Each spring during Teacher Appreciation Week, we try to do some things to make our teachers and entire staff feel appreciated. For most of us, you can reach our hearts through our stomachs, so good food is typically a part of this expression of appreciation. Down through the years we have done different things to show our appreciation for our staff. We have fed them, given them gifts, etc., but a few years ago we discovered a cost effective and meaningful way to allow our students to show their appreciation for the staff. We set up a station at lunch and allow students to stop by and write thank you notes that will be delivered to our staff. This seems to be something that means a lot to our staff.
Periodically, I will receive one of these thank you notes, and this past school year I received a very interesting one that I would like to share with you. The note read, “Mr. Gritton, Thank you for the great year!! I wish next year rules will be more better not like a rules that doesn’t make sense. The rules that make kids follow and agree not for them to resist.”
Perhaps we should have one of our English teachers give the student who wrote this anonymous thank you note a little direction, but the note was most likely written by one of our international students who is still struggling with the English language. I doubt I will change any of our rules due to this young person’s request in their thank you note, but I am appreciative of their expression of thanks and disdain for our rules.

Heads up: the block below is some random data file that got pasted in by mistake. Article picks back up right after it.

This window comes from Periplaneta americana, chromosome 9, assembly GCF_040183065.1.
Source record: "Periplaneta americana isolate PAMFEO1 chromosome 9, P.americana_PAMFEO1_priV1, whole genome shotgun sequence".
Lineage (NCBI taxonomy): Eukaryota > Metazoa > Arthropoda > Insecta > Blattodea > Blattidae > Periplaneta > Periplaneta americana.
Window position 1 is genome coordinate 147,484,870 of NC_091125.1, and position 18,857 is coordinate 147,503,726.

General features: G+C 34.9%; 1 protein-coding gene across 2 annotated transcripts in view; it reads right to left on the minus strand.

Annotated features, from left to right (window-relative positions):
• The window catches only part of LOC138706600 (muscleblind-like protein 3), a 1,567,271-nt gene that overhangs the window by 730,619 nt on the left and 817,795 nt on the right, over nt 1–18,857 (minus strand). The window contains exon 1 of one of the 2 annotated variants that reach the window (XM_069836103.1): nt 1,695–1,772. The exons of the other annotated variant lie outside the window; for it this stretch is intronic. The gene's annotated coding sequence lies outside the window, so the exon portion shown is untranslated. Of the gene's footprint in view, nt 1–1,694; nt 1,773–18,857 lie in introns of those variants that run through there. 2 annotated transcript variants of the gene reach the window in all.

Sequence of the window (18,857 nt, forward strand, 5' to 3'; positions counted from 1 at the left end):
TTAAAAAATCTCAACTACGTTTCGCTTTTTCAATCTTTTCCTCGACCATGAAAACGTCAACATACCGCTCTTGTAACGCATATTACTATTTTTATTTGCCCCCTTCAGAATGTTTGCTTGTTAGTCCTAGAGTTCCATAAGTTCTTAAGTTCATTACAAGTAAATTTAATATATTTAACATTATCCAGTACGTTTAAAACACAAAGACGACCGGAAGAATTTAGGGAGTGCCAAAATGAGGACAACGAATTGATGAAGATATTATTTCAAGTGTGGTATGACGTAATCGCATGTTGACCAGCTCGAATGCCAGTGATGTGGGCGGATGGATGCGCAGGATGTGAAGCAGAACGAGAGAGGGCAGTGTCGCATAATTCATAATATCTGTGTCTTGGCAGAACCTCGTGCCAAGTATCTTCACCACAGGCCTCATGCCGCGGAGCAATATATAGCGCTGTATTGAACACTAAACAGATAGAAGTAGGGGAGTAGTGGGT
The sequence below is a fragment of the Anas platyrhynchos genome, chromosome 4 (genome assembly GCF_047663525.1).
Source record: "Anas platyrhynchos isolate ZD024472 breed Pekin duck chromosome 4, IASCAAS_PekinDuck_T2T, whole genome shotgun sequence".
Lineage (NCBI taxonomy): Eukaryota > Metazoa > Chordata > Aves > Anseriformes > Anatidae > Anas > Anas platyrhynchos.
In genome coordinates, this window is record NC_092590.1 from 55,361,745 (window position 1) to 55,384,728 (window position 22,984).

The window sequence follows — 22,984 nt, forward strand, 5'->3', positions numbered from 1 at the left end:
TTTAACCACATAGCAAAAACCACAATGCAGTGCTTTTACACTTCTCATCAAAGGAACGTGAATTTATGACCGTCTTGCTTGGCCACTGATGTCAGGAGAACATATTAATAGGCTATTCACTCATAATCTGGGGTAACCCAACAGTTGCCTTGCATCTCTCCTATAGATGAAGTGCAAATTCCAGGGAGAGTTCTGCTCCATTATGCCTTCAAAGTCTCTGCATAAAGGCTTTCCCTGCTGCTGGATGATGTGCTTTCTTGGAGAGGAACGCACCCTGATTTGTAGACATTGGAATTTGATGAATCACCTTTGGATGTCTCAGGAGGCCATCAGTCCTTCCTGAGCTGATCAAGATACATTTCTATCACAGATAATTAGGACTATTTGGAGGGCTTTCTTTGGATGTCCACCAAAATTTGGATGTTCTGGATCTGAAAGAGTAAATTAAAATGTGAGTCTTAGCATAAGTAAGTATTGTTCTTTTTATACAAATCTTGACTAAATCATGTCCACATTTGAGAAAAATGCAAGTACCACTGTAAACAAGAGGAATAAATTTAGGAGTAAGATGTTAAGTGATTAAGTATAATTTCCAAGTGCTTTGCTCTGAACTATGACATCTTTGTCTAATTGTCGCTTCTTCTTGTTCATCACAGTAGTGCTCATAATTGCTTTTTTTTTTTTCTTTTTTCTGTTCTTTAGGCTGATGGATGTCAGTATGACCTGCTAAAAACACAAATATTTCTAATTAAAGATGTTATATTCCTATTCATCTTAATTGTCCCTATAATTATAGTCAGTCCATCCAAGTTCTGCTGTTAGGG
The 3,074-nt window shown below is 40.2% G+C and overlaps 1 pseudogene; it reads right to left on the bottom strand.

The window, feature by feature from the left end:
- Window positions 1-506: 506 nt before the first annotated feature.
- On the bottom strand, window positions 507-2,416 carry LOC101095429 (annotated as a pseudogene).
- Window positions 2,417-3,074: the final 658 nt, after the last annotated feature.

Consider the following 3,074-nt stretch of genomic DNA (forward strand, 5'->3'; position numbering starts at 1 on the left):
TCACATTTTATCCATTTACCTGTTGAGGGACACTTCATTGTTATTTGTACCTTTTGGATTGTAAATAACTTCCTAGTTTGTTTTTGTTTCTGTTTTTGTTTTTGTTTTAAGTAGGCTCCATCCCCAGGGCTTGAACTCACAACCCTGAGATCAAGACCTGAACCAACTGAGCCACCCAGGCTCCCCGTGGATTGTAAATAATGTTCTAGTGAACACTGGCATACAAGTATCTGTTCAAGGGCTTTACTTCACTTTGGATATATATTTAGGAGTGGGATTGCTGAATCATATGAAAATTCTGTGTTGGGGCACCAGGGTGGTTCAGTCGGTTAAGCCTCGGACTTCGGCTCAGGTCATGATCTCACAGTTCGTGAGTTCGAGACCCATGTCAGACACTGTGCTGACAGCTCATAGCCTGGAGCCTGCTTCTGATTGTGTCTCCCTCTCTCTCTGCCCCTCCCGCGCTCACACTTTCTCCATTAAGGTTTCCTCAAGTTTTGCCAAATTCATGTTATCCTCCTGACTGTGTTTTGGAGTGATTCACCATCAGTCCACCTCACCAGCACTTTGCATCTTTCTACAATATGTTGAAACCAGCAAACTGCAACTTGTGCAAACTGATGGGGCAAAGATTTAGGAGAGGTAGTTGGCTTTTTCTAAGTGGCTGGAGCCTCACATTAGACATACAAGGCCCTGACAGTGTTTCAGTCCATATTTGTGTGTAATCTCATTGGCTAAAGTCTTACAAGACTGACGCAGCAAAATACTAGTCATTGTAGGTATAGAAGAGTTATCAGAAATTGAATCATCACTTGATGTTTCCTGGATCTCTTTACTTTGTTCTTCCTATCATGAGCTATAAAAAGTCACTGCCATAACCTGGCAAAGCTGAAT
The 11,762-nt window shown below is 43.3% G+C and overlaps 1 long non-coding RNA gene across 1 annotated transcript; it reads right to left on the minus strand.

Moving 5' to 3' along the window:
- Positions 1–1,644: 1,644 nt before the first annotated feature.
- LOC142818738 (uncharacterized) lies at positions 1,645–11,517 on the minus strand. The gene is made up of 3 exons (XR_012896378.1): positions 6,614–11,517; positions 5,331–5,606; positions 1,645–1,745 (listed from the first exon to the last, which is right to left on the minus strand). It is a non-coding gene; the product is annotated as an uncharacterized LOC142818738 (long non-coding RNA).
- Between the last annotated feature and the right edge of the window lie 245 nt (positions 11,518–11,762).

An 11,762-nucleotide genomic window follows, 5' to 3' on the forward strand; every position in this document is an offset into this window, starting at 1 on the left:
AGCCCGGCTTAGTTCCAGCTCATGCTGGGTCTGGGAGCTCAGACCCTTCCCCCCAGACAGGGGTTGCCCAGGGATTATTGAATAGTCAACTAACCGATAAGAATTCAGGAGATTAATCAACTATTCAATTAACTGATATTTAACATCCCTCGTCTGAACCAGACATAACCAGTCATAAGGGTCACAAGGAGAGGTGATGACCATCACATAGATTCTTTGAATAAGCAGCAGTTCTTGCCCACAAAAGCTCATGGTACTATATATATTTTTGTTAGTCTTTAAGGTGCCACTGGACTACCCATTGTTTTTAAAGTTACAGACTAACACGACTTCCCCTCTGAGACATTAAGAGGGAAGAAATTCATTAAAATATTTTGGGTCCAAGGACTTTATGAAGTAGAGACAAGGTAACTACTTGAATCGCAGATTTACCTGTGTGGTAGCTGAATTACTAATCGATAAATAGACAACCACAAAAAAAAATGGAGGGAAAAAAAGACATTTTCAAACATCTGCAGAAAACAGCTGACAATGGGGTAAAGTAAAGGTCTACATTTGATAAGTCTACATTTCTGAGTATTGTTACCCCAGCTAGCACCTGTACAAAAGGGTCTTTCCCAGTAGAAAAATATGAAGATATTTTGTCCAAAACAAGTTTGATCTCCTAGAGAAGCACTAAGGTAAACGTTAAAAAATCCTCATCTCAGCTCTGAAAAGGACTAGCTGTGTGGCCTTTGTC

As guests visit and tour our campus, I often like to connect them to any of our students we encounter while out on the campus. During those encounters, I often ask students to share with our visitors what they like and don’t like about being an Oneida student. Typical negative responses are about the food and the rules. In regard to the food, you can tell by looking at my picture accompanying this article that we are not starving here at Oneida. We eat pretty well. In regard to the rules, kids need structure, but they usually don’t like structure. Even adults need structure.
Our desire within the Oneida ministry is for every lesson we teach to be permeated by the gospel truth. We want biblical integration in all we do because God’s Word is our rule book and instructional guide for life. Perhaps on your next visit you can meet some of our young people benefiting from the structure Oneida provides. Thank you for helping equip our staff with the necessary means and tools to reach the world for Christ.